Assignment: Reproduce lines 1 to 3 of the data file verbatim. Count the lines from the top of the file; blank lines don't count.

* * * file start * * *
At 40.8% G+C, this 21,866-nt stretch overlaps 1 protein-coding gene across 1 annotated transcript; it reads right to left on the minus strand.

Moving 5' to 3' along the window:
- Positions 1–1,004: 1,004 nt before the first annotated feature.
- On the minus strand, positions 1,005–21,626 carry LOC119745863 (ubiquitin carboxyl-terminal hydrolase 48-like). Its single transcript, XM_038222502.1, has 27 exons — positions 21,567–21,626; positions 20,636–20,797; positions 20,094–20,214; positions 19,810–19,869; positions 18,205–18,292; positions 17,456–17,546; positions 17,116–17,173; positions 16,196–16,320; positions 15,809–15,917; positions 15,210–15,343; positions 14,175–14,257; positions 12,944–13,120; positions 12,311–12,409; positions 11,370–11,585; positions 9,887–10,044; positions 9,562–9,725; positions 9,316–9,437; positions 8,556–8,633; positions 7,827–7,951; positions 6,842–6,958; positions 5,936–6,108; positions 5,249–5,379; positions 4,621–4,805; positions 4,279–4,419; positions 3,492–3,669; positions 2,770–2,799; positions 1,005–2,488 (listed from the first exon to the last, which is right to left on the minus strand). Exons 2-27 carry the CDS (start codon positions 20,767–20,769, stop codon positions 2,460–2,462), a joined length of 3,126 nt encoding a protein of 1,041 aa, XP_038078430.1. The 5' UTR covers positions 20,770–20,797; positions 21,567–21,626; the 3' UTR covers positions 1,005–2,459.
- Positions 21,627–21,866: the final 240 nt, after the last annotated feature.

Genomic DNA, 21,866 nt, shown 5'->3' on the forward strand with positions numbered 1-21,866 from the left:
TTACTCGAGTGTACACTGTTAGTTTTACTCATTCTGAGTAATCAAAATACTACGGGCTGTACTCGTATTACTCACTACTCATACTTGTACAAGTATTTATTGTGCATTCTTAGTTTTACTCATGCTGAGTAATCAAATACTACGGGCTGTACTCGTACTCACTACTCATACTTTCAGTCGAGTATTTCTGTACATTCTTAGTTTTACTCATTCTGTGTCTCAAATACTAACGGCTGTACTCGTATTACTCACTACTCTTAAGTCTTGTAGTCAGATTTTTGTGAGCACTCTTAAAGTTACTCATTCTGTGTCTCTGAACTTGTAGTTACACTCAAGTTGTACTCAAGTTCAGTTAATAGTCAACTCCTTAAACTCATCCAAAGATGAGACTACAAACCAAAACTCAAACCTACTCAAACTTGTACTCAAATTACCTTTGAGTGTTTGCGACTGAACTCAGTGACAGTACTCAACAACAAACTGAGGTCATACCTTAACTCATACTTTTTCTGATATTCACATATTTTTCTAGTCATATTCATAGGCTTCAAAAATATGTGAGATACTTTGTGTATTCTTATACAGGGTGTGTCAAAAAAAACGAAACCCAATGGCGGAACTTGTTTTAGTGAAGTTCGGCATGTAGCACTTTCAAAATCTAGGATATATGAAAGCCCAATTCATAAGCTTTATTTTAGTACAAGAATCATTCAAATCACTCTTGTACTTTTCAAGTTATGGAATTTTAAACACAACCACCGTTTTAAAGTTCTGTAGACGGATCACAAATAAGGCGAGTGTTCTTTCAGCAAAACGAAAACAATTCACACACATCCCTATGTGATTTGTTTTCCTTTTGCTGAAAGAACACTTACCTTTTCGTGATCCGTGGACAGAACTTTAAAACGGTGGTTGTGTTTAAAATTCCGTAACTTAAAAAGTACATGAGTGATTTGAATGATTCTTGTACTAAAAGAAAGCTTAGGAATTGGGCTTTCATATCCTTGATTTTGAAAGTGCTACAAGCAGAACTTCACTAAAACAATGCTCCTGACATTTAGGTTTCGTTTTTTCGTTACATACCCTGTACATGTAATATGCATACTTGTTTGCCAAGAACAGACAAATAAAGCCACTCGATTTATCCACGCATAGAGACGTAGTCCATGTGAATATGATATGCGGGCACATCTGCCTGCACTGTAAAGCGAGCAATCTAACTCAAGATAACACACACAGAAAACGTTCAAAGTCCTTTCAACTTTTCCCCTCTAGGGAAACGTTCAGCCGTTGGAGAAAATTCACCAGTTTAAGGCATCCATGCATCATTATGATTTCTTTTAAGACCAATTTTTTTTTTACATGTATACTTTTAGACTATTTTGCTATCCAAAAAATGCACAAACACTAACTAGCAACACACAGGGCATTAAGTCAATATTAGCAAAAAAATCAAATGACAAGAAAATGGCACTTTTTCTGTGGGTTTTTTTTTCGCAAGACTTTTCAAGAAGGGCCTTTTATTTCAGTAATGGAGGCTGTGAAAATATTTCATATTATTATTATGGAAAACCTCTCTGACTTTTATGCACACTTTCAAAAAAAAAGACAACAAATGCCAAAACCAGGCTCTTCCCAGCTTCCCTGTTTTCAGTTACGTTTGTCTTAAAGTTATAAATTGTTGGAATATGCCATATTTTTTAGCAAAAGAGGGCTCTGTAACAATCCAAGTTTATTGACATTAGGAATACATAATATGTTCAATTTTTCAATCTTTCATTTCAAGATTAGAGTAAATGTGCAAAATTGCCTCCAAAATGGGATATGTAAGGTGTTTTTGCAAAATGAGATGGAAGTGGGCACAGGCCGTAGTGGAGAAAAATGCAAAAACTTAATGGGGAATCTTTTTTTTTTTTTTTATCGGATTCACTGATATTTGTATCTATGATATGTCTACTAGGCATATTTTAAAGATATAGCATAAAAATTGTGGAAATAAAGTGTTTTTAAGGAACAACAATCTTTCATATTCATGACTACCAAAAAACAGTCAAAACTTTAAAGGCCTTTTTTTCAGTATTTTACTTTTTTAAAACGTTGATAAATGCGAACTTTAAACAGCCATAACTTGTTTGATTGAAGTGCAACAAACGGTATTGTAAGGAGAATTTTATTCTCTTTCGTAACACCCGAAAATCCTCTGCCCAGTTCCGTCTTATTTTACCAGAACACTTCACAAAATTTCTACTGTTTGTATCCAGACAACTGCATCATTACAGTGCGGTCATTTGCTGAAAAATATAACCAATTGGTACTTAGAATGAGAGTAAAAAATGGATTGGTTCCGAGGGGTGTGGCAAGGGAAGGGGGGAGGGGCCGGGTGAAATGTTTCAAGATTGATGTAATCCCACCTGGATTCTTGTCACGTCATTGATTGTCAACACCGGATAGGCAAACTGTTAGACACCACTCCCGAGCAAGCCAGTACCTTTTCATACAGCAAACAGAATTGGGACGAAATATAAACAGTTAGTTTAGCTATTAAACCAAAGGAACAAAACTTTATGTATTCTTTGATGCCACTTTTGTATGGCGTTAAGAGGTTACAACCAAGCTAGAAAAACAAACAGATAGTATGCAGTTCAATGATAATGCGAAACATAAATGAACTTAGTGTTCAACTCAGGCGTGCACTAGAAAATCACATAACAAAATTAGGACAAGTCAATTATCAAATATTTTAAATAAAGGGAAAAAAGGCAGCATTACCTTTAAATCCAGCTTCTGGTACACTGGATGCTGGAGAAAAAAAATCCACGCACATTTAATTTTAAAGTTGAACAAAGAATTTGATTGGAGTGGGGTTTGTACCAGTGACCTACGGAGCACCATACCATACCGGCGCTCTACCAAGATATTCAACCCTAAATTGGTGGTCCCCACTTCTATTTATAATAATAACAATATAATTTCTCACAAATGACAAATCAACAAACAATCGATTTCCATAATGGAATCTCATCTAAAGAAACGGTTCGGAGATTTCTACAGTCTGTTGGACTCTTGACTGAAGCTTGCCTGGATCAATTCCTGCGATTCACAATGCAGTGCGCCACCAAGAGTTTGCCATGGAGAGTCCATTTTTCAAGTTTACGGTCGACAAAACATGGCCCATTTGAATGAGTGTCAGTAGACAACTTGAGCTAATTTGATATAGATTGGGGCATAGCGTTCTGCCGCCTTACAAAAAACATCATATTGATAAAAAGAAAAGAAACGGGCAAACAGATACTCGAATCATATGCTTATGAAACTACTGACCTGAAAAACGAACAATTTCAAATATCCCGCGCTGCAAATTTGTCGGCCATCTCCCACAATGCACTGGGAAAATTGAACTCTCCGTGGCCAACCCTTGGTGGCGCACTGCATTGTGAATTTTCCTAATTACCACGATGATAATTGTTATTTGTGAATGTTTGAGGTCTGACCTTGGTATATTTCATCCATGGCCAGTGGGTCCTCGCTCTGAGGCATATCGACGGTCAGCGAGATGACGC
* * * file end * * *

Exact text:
At 40.8% G+C, this 21,866-nt stretch overlaps 1 protein-coding gene across 1 annotated transcript; it reads right to left on the minus strand.

Moving 5' to 3' along the window:
- Positions 1–1,004: 1,004 nt before the first annotated feature.